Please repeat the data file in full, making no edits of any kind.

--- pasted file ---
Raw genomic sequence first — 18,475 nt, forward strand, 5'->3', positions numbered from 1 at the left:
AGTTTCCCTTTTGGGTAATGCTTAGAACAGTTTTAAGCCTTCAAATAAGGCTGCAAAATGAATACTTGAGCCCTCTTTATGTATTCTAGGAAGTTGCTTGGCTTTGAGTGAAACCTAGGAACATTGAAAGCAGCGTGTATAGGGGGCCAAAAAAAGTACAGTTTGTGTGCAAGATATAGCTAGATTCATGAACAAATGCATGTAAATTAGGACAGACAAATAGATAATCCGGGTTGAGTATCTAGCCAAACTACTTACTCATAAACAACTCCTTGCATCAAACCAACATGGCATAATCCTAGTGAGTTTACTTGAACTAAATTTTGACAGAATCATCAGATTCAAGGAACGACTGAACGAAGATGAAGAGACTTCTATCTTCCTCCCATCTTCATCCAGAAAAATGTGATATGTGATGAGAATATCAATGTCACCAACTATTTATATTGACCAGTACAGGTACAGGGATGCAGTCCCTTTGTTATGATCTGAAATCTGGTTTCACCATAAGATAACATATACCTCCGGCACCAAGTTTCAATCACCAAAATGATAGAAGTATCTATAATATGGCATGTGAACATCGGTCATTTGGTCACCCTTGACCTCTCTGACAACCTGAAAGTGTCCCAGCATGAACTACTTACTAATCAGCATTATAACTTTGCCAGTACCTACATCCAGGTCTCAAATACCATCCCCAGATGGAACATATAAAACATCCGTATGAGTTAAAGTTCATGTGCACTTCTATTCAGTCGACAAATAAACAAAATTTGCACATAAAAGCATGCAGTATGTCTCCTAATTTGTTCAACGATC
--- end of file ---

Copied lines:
Raw genomic sequence first — 18,475 nt, forward strand, 5'->3', positions numbered from 1 at the left:
AGTTTCCCTTTTGGGTAATGCTTAGAACAGTTTTAAGCCTTCAAATAAGGCTGCAAAATGAATACTTGAGCCCTCTTTATGTATTCTAGGAAGTTGCTTGGCTTTGAGTGAAACCTAGGAACATTGAAAGCAGCGTGTATAGGGGGCCAAAAAAAGTACAGTTTGTGTGCAAGATATAGCTAGATTCATGAACAAATGCATGTAAATTAGGACAGACAAATAGATAATCCGGGTTGAGTATCTAGCCAAACTACTTACTCATAAACAACTCCTTGCATCAAACCAACATGGCATAATCCTAGTGAGTTTACTTGAACTAAATTTTGACAGAATCATCAGATTCAAGGAACGACTGAACGAAGATGAAGAGACTTCTATCTTCCTCCCATCTTCATCCAGAAAAATGTGATATGTGATGAGAATATCAATGTCACCAACTATTTATATTGACCAGTACAGGTACAGGGATGCAGTCCCTTTGTTATGATCTGAAATCTGGTTTCACCATAAGATAACATATACCTCCGGCACCAAGTTTCAATCACCAAAATGATAGAAGTATCTATAATATGGCATGTGAACATCGGTCATTTGGTCACCCTTGACCTCTCTGACAACCTGAAAGTGTCCCAGCATGAACTACTTACTAATCAGCATTATAACTTTGCCAGTACCTACATCCAGGTCTCAAATACCATCCCCAGATGGAACATATAAAACATCCGTATGAGTTAAAGTTCATGTGCACTTCTATTCAGTCGACAAATAAACAAAATTTGCACATAAAAGCATGCAGTATGTCTCCTAATTTGTTCAACGATC